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Doctor workforce is in danger, warns top Truro physician

Dr. Manoj Vohra is the new president of Doctors Nova Scotia.
Dr. Manoj Vohra is the new president of Doctors Nova Scotia.

TRURO – Doctors Nova Scotia is sounding the alarm as increasing numbers of physicians are “feeling disrespected and burnt out.”

And its president Dr. Manoj Vohra, a family doctor in Truro, says that a lack of trust between physicians and the province is at the root of many problems affecting health care. He spoke one day after Doctors NS met with government and Nova Scotia Health Authority officials Tuesday evening.

“The time for action is now. We must work together to make a meaningful difference for Nova Scotians,” said Dr. Vohra, who is also a family physician in Truro, in a release Wednesday.

Problems facing physicians include a breakdown of family medicine, the closing of rural specialty services, lost opportunities to embrace new technology, low job satisfaction and physician autonomy and an overall fragility of the doctor workforce, according to a new Doctors NS report released online.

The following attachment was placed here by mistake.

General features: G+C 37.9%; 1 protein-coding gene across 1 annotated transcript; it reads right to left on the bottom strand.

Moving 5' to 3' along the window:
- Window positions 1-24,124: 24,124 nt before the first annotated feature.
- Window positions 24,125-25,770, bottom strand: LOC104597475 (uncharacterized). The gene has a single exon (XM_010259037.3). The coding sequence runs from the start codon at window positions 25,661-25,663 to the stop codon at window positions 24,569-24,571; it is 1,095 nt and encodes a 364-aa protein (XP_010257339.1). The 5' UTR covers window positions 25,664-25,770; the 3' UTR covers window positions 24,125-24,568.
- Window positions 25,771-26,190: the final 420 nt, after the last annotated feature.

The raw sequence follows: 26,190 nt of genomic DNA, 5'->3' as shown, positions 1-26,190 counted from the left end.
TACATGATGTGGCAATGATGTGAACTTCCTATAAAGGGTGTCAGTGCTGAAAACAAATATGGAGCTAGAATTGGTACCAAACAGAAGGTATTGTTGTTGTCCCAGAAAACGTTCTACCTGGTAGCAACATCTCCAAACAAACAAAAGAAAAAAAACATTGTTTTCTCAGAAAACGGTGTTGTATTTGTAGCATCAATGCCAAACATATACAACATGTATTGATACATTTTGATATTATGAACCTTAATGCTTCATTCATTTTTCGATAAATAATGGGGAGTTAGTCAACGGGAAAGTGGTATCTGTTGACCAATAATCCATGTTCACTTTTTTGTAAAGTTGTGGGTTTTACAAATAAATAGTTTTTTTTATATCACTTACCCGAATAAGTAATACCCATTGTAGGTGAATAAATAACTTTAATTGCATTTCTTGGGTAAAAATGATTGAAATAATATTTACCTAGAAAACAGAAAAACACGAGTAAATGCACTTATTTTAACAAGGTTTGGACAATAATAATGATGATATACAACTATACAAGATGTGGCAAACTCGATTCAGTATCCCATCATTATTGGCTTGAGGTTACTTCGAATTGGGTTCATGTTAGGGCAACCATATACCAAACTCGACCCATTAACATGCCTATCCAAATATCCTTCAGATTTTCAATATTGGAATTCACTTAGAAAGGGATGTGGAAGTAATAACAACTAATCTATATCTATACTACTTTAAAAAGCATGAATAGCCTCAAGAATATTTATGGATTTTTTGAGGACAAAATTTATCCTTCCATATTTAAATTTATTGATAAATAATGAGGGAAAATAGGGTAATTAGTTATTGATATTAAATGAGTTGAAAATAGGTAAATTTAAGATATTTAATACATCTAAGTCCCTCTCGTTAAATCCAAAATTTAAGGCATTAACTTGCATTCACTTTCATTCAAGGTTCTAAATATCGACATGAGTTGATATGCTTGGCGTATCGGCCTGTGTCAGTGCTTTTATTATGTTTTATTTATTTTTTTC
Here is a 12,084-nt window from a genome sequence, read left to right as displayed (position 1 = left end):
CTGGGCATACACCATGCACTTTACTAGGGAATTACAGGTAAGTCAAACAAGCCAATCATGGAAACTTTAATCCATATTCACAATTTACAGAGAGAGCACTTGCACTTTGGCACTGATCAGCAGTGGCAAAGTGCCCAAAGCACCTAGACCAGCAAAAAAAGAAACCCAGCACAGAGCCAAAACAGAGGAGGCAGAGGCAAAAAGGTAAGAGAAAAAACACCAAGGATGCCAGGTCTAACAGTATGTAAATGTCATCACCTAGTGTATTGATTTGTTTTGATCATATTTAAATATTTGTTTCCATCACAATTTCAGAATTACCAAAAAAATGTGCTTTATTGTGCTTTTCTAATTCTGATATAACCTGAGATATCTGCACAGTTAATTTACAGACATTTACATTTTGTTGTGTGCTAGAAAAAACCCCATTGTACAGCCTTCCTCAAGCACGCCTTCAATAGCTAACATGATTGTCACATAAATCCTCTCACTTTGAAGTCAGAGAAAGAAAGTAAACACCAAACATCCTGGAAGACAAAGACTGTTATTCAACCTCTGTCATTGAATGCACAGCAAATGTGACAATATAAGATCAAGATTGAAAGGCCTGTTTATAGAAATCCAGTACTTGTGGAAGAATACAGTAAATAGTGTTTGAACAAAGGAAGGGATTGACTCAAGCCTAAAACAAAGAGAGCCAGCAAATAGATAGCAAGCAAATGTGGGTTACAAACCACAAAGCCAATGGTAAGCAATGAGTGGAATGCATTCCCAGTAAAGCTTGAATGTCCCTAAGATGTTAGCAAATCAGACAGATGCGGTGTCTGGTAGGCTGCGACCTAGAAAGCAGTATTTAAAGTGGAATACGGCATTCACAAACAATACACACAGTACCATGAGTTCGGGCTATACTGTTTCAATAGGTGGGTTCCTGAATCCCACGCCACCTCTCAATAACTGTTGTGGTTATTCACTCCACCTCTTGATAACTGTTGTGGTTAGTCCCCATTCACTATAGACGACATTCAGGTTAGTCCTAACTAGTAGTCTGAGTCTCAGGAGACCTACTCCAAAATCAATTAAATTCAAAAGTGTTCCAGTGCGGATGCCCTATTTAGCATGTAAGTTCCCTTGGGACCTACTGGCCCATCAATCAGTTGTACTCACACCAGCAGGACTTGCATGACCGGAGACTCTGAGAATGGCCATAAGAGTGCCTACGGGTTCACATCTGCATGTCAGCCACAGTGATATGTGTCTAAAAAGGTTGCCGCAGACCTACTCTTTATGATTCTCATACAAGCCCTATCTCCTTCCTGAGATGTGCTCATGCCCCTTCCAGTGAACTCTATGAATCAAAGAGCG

Doctors NS says the first step to resolving these issues is a commitment from all health care partners to work together through a proposed Health System Physician Coordination Council.

The council will review and act upon the five physician recommendations aiming to improve and restore local decision-making and engagement of doctors, integrate existing recruitment initiatives to boost physician supply in Nova Scotia, reduce the burden of unsustainable workloads, restore full-scope family medicine and maintain rural specialty services.

“We’re looking for a commitment from all partners to work together to create a thriving physician workforce and the best possible health-care system for our patients,” said Vohra.

Minister of Health and Wellness Randy Delorey said that he had already spoken with physicians who had “great ideas” for reforming health care and will be reviewing the Doctors NS report.

“I’m taking the feedback I received seriously and am looking for ways to improve access to health care that benefits patients and health care providers,” said Delorey in an emailed statement to SaltWire Network.

NSHA president Janet Knox acknowledged in her own statement that recent changes in processes and since the NSHA transitioned from nine authorities to one had caused confusion and frustration among doctors.

“We’ve made some progress but there's no doubt we have a lot of work to do and we're going to move a lot further faster if we're working together. We value a collaborative approach. It's going to take all of us working together to build a health system that works and that is sustainable into the future,” said Knox.

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